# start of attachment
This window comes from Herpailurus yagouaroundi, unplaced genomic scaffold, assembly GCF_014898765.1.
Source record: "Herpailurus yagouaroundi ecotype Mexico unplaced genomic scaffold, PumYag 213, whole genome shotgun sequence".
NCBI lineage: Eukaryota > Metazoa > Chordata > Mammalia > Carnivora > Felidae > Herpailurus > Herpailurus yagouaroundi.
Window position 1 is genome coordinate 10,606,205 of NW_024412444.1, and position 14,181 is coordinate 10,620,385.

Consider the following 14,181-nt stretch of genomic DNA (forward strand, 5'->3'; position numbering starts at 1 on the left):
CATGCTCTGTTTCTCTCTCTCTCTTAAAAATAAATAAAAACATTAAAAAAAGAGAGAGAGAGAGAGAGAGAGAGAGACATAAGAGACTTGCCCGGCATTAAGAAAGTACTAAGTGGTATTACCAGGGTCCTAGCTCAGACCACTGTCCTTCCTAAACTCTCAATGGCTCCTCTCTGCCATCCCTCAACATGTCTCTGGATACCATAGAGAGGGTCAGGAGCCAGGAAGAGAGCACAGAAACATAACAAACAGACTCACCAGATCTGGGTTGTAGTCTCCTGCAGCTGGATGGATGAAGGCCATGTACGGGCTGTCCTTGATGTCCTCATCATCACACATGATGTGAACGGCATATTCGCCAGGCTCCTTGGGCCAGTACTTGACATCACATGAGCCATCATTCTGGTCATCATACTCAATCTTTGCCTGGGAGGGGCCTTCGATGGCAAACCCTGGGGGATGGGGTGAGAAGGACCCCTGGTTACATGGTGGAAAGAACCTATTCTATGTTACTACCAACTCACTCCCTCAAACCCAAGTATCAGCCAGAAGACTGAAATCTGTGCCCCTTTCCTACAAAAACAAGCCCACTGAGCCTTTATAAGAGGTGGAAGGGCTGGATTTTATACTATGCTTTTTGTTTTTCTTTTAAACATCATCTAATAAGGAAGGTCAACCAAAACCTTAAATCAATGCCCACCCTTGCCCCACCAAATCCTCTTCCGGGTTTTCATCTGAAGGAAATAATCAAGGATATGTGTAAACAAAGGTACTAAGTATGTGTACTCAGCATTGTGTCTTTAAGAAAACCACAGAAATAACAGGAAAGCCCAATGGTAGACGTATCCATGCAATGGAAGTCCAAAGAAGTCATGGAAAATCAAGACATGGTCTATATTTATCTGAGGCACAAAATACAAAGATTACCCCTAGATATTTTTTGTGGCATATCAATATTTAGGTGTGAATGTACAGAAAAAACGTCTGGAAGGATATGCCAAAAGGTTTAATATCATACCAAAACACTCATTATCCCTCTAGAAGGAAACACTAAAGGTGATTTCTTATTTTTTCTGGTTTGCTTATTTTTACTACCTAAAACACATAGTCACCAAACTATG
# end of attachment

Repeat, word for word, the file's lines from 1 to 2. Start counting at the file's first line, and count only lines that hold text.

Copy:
This window comes from Herpailurus yagouaroundi, unplaced genomic scaffold, assembly GCF_014898765.1.
Source record: "Herpailurus yagouaroundi ecotype Mexico unplaced genomic scaffold, PumYag 213, whole genome shotgun sequence".